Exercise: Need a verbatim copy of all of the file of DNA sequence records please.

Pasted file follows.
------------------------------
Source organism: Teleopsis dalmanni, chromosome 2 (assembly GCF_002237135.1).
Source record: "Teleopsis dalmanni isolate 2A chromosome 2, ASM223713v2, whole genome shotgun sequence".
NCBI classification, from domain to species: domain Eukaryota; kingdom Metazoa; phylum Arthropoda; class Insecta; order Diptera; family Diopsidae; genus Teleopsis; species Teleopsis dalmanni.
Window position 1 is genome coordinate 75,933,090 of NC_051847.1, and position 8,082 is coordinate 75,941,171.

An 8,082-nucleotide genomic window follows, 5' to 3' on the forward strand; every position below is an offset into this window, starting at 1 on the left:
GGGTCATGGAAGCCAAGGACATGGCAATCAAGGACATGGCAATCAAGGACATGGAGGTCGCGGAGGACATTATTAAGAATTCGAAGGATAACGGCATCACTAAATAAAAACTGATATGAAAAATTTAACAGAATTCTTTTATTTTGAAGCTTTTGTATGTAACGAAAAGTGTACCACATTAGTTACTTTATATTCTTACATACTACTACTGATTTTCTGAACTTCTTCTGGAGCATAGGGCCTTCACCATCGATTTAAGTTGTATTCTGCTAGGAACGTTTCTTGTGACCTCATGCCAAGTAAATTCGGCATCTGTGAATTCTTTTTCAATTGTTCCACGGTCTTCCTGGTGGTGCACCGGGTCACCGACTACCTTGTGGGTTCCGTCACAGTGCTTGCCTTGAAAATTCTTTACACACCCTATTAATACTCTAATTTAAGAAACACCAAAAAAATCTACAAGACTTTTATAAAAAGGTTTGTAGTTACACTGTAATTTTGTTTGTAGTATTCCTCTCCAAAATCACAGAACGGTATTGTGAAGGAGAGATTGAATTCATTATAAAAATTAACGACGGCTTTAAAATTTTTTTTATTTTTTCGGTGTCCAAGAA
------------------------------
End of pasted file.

Source organism: Teleopsis dalmanni, chromosome 2 (assembly GCF_002237135.1).
Source record: "Teleopsis dalmanni isolate 2A chromosome 2, ASM223713v2, whole genome shotgun sequence".
NCBI classification, from domain to species: domain Eukaryota; kingdom Metazoa; phylum Arthropoda; class Insecta; order Diptera; family Diopsidae; genus Teleopsis; species Teleopsis dalmanni.
Window position 1 is genome coordinate 75,933,090 of NC_051847.1, and position 8,082 is coordinate 75,941,171.

An 8,082-nucleotide genomic window follows, 5' to 3' on the forward strand; every position below is an offset into this window, starting at 1 on the left:
GGGTCATGGAAGCCAAGGACATGGCAATCAAGGACATGGCAATCAAGGACATGGAGGTCGCGGAGGACATTATTAAGAATTCGAAGGATAACGGCATCACTAAATAAAAACTGATATGAAAAATTTAACAGAATTCTTTTATTTTGAAGCTTTTGTATGTAACGAAAAGTGTACCACATTAGTTACTTTATATTCTTACATACTACTACTGATTTTCTGAACTTCTTCTGGAGCATAGGGCCTTCACCATCGATTTAAGTTGTATTCTGCTAGGAACGTTTCTTGTGACCTCATGCCAAGTAAATTCGGCATCTGTGAATTCTTTTTCAATTGTTCCACGGTCTTCCTGGTGGTGCACCGGGTCACCGACTACCTTGTGGGTTCCGTCACAGTGCTTGCCTTGAAAATTCTTTACACACCCTATTAATACTCTAATTTAAGAAACACCAAAAAAATCTACAAGACTTTTATAAAAAGGTTTGTAGTTACACTGTAATTTTGTTTGTAGTATTCCTCTCCAAAATCACAGAACGGTATTGTGAAGGAGAGATTGAATTCATTATAAAAATTAACGACGGCTTTAAAATTTTTTTTATTTTTTCGGTGTCCAAGAA